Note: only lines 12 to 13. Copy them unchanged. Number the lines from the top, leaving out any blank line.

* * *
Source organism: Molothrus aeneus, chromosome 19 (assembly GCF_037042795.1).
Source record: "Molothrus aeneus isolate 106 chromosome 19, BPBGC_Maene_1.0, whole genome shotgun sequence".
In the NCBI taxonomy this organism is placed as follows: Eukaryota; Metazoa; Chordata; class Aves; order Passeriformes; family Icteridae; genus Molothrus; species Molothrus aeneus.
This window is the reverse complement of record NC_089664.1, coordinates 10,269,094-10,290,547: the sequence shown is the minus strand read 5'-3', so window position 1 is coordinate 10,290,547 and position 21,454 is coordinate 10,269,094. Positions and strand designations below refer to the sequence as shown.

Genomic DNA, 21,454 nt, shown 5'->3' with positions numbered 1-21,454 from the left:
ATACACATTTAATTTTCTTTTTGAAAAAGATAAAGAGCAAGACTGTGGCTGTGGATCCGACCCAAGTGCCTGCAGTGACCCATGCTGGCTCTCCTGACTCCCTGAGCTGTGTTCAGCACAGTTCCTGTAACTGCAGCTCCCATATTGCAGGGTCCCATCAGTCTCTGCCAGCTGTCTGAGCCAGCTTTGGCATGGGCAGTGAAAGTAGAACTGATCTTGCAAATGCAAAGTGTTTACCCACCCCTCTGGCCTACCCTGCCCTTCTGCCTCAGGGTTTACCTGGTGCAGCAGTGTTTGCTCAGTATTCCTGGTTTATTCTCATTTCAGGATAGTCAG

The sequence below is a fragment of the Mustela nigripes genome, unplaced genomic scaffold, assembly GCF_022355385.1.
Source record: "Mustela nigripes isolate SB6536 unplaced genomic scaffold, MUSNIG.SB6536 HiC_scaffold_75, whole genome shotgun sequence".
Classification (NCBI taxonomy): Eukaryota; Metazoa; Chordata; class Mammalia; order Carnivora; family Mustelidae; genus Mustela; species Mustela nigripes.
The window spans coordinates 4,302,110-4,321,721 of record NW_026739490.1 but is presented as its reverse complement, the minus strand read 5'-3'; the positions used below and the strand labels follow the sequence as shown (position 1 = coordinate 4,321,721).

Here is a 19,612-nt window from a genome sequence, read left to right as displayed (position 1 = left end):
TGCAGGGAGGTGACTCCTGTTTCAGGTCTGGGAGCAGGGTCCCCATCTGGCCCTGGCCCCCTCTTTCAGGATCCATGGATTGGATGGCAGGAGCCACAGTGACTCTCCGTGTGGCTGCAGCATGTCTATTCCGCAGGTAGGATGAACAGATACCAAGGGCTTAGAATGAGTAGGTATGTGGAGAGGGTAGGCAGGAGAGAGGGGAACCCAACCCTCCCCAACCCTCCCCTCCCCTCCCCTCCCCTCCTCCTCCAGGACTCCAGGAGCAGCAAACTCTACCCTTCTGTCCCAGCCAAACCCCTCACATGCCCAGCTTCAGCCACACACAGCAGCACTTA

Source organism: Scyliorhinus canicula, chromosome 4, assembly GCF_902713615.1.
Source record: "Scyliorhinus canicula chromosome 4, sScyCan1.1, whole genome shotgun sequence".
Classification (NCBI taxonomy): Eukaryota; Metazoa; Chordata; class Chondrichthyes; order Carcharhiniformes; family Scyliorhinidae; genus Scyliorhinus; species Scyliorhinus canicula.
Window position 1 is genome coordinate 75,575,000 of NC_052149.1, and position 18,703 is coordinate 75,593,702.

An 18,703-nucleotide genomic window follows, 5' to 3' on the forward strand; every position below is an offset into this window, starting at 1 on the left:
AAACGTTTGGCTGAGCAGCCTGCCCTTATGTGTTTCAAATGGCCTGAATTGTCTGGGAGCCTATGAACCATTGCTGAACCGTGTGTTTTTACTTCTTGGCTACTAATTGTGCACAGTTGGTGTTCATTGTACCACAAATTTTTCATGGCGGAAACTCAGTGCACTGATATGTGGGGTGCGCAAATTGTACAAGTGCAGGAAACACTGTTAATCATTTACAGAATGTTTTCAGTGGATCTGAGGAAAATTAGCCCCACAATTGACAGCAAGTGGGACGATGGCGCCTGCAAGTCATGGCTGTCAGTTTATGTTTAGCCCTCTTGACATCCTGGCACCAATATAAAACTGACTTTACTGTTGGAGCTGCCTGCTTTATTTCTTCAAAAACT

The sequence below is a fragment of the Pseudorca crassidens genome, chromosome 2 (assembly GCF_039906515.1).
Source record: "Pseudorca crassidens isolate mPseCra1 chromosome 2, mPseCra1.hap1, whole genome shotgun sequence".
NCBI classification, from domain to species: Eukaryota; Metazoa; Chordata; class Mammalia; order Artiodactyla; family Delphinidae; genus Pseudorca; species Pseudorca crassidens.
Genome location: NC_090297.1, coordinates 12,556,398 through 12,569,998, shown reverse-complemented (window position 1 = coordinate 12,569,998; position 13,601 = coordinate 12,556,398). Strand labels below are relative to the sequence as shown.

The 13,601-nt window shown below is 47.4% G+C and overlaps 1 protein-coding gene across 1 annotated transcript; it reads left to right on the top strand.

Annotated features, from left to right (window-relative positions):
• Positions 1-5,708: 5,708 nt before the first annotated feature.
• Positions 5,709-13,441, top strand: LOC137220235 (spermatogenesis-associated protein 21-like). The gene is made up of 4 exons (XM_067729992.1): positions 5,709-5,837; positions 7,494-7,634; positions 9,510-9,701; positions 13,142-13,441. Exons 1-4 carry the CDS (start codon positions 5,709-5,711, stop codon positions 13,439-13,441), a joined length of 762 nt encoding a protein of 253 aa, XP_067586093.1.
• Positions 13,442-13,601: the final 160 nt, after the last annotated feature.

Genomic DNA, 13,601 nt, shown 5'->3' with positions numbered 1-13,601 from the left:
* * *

TGCAGGGAGGTGACTCCTGTTTCAGGTCTGGGAGCAGGGTCCCCATCTGGCCCTGGCCCCCTCTTTCAGGATCCATGGATTGGATGGCAGGAGCCACAGTGACTCTCCGTGTGGCTGCAGCATGTCTATTCCGCAGGTAGGATGAACAGATACCAAGGGCTTAGAATGAGTAGGTATGTGGAGAGGGTAGGCAGGAGAGAGGGGAACCCAACCCTCCCCAACCCTCCCCTCCCCTCCCCTCCCCTCCTCCTCCAGGACTCCAGGAGCAGCAAACTCTACCCTTCTGTCCCAGCCAAACCCCTCACATGCCCAGCTTCAGCCACACACAGCAGCACTTA

Source organism: Scyliorhinus canicula, chromosome 4, assembly GCF_902713615.1.